You want to configure your environment to support test-first development with Cactus, Tomcat, and Ant.
Create an Ant buildfile to automatically build, start Tomcat, deploy to the server, execute your web application’s test suite, and stop Tomcat.
Setting up an Ant buildfile to properly handle Cactus tests is
nontrivial and deserves some explanation A successful environment
allows developers to make and test small code changes quickly, and
requires a server that supports hot deploying. The ability to hot
deploy a modified web application is critical for test-first
development because it takes too long to restart most servers. Tomcat
provides a built-in web application called
manager that supports hot deploying. For more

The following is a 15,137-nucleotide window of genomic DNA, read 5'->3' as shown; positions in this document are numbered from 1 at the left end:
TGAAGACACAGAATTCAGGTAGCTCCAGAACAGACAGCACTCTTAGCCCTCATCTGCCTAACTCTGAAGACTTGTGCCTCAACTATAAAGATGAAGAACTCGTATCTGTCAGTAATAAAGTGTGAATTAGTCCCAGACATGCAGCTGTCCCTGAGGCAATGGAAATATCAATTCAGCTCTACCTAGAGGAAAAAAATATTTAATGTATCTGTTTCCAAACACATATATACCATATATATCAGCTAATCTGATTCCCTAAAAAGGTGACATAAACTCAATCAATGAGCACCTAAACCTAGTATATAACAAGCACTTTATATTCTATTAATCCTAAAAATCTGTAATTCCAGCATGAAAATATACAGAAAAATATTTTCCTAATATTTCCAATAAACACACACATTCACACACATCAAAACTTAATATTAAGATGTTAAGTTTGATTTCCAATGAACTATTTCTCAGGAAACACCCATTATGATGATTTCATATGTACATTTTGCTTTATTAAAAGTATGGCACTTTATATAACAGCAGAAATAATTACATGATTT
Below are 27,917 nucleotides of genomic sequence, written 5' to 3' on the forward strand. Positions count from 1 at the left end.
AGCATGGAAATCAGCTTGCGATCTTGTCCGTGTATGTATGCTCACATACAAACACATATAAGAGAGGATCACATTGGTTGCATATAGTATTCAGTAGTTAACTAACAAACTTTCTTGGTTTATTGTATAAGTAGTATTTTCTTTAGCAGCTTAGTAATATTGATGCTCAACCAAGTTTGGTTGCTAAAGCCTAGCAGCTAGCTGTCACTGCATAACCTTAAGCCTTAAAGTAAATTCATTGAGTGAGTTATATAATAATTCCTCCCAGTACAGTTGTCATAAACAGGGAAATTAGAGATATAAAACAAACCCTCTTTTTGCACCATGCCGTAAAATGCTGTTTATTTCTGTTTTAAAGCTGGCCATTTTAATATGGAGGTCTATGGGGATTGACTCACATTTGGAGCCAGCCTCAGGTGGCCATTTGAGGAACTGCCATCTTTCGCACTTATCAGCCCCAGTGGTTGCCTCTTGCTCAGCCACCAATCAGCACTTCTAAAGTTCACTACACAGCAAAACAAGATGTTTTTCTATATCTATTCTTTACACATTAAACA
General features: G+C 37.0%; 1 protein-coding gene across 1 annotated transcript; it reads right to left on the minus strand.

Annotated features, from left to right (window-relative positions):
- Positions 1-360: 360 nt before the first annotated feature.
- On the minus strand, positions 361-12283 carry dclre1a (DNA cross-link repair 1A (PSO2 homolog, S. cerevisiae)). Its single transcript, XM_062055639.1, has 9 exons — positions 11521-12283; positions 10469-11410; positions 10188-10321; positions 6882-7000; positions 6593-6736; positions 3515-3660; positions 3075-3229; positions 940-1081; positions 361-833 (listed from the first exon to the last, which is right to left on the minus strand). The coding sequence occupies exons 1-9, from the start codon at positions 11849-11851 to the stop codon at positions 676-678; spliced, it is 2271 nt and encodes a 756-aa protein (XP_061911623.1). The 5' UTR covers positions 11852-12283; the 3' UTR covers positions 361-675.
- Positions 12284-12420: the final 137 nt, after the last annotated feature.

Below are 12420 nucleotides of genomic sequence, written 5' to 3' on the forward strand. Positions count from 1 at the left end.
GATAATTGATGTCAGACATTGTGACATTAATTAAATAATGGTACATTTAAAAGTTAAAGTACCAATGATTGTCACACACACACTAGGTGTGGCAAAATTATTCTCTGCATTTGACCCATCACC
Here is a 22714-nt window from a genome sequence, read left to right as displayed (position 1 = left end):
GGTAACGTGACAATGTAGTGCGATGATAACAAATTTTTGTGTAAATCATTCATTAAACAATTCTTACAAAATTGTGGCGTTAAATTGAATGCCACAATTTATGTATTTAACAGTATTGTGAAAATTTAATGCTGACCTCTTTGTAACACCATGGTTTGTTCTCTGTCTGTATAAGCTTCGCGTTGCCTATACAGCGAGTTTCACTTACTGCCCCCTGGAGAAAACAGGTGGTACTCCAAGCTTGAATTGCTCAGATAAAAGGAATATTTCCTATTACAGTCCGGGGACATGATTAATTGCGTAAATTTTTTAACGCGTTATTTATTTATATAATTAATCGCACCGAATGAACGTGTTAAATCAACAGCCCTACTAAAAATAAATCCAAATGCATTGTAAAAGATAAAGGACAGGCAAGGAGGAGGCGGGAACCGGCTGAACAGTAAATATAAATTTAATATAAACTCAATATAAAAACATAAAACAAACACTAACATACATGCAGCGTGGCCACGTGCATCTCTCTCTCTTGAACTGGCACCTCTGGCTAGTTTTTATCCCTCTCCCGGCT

information on Tomcat see Chapter 10.
Figure 7-2 shows a graphical view of the Ant
buildfile we are creating. Setting up a stable and easy-to-use
environment is imperative for server-side testing. For example,
ant cactus prepares the development environment, compiles all out-of-date files, creates a new WAR file, starts Tomcat (if it isn’t already started), removes the old web application (if it exists), deploys the updated web application, and invokes the Cactus test suite. The developer does not have to worry about whether the server is started. Ant takes care of the details, allowing developers to concentrate on writing testable code. If the tests are too hard to execute, then developers will ...